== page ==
Featured Research

from universities, journals, and other organizations

Hypofractionated Stereotactic Radiotherapy Beneficial For Recurrent Low-grade Glioma, Study Suggests

Date:
April 21, 2009
Source:
Thomas Jefferson University
Summary:
Hypofractionated stereotactic radiotherapy was well-tolerated and improved symptoms in patients with recurrent low-grade glioma, according to new research.

Hypofractionated stereotactic radiotherapy was well-tolerated and improved symptoms in patients with recurrent low-grade glioma, according to researchers from the Kimmel Cancer Center at Jefferson. The data were presented at the AACR 100th Annual Meeting 2009.

Related Articles


In a subgroup of patients who also received chemotherapy with their hypofractionated sterotactic radiotherapy (H-SRT) the median survival time was more than three times longer than patients who only received H-SRT alone according to Shannon Fogh, M.D., a resident in Radiation Oncology at Thomas Jefferson University Hospital.

The study included 22 patients with evidence of glioma recurrence. All patients were given H-SRT as salvage therapy, and nine of the patients also received chemotherapy. The most common regimen was temozolomide (Temodar).

The median survival time from the time of H-SRT was nine months. Eleven of the patients had a response to treatment at six-week follow-up. In the subset of patients who received chemotherapy, the median survival time from time of H-SRT was 17 months vs. four months for patients who only received H-SRT.

The role of chemotherapy needs to be evaluated further, Dr. Fogh said, since the small number of patients in this study prevented a multivariate analysis that would account for age, performance status and tumor size.

"There really is no standard of care for recurrent gliomas," Dr. Fogh said. "H-SRT would be an attractive option because it allows a patient to have a shorter course of treatment. In our study, H-SRT was well-tolerated, and all patients were able to complete the full course of treatment."


Story Source:

The above story is based on materials provided by Thomas Jefferson University. Note: Materials may be edited for content and length.


Cite This Page:

Thomas Jefferson University. "Hypofractionated Stereotactic Radiotherapy Beneficial For Recurrent Low-grade Glioma, Study Suggests." ScienceDaily. ScienceDaily, 21 April 2009. <www.sciencedaily.com/releases/2009/04/090421101623.htm>.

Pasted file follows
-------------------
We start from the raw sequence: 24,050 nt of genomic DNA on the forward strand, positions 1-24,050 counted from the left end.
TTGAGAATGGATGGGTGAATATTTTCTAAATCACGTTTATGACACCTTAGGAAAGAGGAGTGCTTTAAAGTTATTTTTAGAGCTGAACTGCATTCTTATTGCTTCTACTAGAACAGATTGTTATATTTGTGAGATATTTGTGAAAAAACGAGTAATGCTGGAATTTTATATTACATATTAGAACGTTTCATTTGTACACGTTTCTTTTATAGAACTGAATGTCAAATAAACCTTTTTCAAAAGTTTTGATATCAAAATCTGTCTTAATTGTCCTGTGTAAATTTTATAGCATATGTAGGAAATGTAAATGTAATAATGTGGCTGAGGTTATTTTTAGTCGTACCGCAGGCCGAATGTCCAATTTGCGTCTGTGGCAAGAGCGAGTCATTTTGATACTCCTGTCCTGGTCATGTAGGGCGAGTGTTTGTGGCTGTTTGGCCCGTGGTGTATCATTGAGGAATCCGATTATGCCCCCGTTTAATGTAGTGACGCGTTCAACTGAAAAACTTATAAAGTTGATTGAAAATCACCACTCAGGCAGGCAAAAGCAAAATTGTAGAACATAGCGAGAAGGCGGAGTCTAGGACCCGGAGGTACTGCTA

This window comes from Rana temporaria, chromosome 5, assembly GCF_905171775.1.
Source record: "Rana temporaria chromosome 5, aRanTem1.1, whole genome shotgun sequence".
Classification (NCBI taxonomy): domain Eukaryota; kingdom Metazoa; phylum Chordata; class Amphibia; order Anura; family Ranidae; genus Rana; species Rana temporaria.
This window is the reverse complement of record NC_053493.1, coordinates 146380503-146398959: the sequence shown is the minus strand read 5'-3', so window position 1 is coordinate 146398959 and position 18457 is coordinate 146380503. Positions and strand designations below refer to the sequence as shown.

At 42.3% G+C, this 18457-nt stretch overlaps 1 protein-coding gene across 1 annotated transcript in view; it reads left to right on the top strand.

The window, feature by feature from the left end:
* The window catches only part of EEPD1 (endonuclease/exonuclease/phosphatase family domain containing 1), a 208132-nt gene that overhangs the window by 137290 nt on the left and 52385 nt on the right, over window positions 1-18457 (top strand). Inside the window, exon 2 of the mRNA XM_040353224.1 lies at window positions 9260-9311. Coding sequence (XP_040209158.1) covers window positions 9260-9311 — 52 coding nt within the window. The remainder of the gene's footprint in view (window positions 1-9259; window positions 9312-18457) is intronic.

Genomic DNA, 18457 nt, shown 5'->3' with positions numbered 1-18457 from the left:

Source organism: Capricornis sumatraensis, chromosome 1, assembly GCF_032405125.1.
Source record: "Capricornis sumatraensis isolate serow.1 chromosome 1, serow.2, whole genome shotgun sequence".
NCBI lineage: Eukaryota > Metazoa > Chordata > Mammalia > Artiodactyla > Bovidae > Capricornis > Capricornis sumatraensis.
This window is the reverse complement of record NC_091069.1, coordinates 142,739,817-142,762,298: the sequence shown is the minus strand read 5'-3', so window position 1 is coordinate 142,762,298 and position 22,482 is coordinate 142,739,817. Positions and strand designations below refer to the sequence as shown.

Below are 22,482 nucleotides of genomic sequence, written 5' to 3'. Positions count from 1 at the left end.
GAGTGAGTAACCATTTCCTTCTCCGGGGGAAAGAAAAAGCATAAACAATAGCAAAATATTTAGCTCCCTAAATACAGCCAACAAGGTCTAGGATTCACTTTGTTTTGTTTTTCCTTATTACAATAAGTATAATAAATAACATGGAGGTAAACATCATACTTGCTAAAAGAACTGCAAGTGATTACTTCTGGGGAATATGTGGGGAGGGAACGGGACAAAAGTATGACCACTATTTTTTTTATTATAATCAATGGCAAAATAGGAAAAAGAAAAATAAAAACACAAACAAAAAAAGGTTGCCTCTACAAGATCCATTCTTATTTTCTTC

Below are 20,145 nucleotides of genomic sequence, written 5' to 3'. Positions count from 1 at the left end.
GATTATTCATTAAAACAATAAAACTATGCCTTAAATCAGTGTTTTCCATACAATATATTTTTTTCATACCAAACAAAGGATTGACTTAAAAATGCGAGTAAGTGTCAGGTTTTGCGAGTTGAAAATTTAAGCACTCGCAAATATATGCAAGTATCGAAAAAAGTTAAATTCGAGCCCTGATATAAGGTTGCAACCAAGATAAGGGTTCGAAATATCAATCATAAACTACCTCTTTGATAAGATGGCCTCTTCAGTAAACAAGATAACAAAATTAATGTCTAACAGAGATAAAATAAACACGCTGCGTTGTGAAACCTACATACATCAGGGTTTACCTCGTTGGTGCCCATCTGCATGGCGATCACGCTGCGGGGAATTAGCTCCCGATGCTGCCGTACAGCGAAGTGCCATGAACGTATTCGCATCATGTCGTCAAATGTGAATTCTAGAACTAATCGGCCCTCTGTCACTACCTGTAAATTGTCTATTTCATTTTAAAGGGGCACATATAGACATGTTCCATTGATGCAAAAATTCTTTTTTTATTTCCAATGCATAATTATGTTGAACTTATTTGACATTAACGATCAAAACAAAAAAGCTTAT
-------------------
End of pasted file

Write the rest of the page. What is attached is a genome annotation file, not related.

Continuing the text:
Thomas Jefferson University. (2009, April 21). Hypofractionated Stereotactic Radiotherapy Beneficial For Recurrent Low-grade Glioma, Study Suggests. ScienceDaily. Retrieved November 27, 2014 from www.sciencedaily.com/releases/2009/04/090421101623.htm
Thomas Jefferson University. "Hypofractionated Stereotactic Radiotherapy Beneficial For Recurrent Low-grade Glioma, Study Suggests." ScienceDaily. www.sciencedaily.com/releases/2009/04/090421101623.htm (accessed November 27, 2014).

Share This


More From ScienceDaily



More Health & Medicine News

Thursday, November 27, 2014

Featured Research

from universities, journals, and other organizations


Featured Videos

from AP, Reuters, AFP, and other news services

Ebola Leaves Orphans Alone in Sierra Leone

Ebola Leaves Orphans Alone in Sierra Leone

AFP (Nov. 27, 2014) — The Ebola epidemic sweeping Sierra Leone is having a profound effect on the country's children, many of whom have been left without any family members to support them. Duration: 01:02 Video provided by AFP
Powered by NewsLook.com
Experimental Ebola Vaccine Shows Promise In Human Trial

Experimental Ebola Vaccine Shows Promise In Human Trial

Newsy (Nov. 27, 2014) — A recent test of a prototype Ebola vaccine generated an immune response to the disease in subjects. Video provided by Newsy
Powered by NewsLook.com
Pet Dogs to Be Used in Anti-Ageing Trial

Pet Dogs to Be Used in Anti-Ageing Trial

Reuters - Innovations Video Online (Nov. 26, 2014) — Researchers in the United States are preparing to discover whether a drug commonly used in human organ transplants can extend the lifespan and health quality of pet dogs. Video provided by Reuters
Powered by NewsLook.com
Today's Prostheses Are More Capable Than Ever

Today's Prostheses Are More Capable Than Ever

Newsy (Nov. 26, 2014) — Advances in prosthetics are making replacement body parts stronger and more lifelike than they’ve ever been. Video provided by Newsy
Powered by NewsLook.com

Search ScienceDaily

Number of stories in archives: 140,361

Find with keyword(s):
 
Enter a keyword or phrase to search ScienceDaily for related topics and research stories.

Save/Print:
Share:  

Breaking News:

Strange & Offbeat Stories

 

Health & Medicine

Mind & Brain

Living & Well

In Other News

... from NewsDaily.com

Science News

Health News

Environment News

Technology News



Save/Print:
Share:  

Free Subscriptions


Get the latest science news with ScienceDaily's free email newsletters, updated daily and weekly. Or view hourly updated newsfeeds in your RSS reader:

Get Social & Mobile


Keep up to date with the latest news from ScienceDaily via social networks and mobile apps:

Have Feedback?


Tell us what you think of ScienceDaily -- we welcome both positive and negative comments. Have any problems using the site? Questions?
Mobile iPhone Android Web
Follow Facebook Twitter Google+
Subscribe RSS Feeds Email Newsletters
Latest Headlines Health & Medicine Mind & Brain Space & Time Matter & Energy Computers & Math Plants & Animals Earth & Climate Fossils & Ruins